“There is a place where I used to sleep, it was a house under construction. One day the owner got aware that I slept there with my child, he chased me out saying that it might fall on me and cause dangers for him,” he sadly narrated.

Life got worse with COVID-19

Life got worse among street mothers since when the country recorded the first case of COVID-19.

During the lockdown, they say they could hardly find something to eat and feed their toddlers.

“I remember when they locked up, the next morning streets and markets were like deserts. It was very hard to find even food,” Mukamazimpaka said.

While other people remained at their homes, these mothers and their children were obliged to remain under drainage channels and demolished houses to avoid COVID-19 preventive measures violation.

“We learnt that other vulnerable people have been supported with foods during the lockdown but for us, no one thinks about us. We live only by God’s mercy,” she added.

“Before we could find some money and buy food for our children but it is no longer possible. we struggle to survive by picking in the dustbins,” she said.

Emmy Ngabonziza, Nyarugenge District Executive Administrator said recently in joint effort with the Ministry of Local Government, Police and City of Kigali, the most vulnerable street kids and mothers were taken to their families.

Others, he said, are being investigated so as to find their real identity, and find the durable solution to this matter.

“The durable solution consists of returning them to their families so that all support can get be delivered there. These water channels and bushes are not their homes,” he said.

“They don’t have to be a burden to the nation and a bad example to the youth as well. It is a bad behavior which we have to fight with all of our efforts, and I’m sure it will end,” he added.

Jean Nepomuscene Ngwije from National Rehabilitation Services Told the Child Focus that since March 2020, they initiated a strong campaign to get all children and street mothers off the streets.

Due to COVID-19, the campaign was stopped and reopened in May in all 30 districts.

Since then over 2,000 children and street mothers have been pulled out of streets, some have been taken to their families, while others have been taken into Rehabilitation centers.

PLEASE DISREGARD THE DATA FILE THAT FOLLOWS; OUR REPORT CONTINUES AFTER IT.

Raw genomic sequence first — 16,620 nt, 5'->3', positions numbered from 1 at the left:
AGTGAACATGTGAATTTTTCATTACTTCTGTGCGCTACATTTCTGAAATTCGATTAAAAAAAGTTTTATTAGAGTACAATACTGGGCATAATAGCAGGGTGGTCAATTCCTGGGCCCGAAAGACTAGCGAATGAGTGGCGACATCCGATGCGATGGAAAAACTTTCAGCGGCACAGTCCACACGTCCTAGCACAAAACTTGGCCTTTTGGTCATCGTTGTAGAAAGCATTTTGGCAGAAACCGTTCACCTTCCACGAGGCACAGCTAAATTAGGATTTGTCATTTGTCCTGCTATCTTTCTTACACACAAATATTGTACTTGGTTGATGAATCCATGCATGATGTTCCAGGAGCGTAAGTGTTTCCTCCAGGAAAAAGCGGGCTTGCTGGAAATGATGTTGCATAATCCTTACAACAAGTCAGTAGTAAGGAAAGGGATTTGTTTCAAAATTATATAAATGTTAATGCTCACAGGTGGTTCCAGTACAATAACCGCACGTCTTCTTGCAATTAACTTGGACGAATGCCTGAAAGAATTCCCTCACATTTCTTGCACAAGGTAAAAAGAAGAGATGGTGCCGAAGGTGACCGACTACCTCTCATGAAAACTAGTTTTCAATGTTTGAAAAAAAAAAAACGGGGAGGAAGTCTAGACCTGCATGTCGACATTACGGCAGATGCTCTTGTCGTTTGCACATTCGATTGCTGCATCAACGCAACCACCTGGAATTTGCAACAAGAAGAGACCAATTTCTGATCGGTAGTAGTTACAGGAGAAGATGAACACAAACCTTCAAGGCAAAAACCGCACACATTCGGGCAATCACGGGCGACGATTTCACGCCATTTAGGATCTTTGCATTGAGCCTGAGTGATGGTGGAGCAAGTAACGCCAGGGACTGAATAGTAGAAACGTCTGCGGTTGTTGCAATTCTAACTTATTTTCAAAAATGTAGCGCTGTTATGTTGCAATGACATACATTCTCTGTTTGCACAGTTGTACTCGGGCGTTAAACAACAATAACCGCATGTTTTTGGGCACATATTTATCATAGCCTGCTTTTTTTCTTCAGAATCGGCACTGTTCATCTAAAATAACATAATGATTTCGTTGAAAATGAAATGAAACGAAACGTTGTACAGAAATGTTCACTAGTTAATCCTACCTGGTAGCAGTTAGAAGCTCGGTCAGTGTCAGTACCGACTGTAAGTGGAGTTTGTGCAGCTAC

However, the first durable solution remains in their families, and parents are crucial in the fight and end of juvenile delinquency, said Ngwije.

“We work together with the task force at Village level made up with Friends of family (Inshuti z’Umuryango), Village Leader and leader in charge of Security.

“They all help us to get information on the families whose children are in the streets and the reasons behind their departure and we focus on clearing the environment so that when the kids are back to their families, they remain there,” Said Ngwije.

“Rehabilitation comes as the last solution after attempting all means to help them from their families, he said.

In this line, Gitagata Rehabilitation Centre which used to receive street boys was renovated to receive and train delinquent girls and women as well as their children.

Ngwije told The Child Focus that as for now 98 street girls and mothers are being trained in various hands-on skills including Tailoring and hairdressing.

Recently, more 190 street children including street mothers have been taken to Gitagata for rehabilitation, he added.

According to the National Children Commission statistics of two years ago, there were around 2,800 street children, within Kigali City only.

Besides, 78,000 teenagers gave birth between 2016 and 2019, according to the Ministry of Health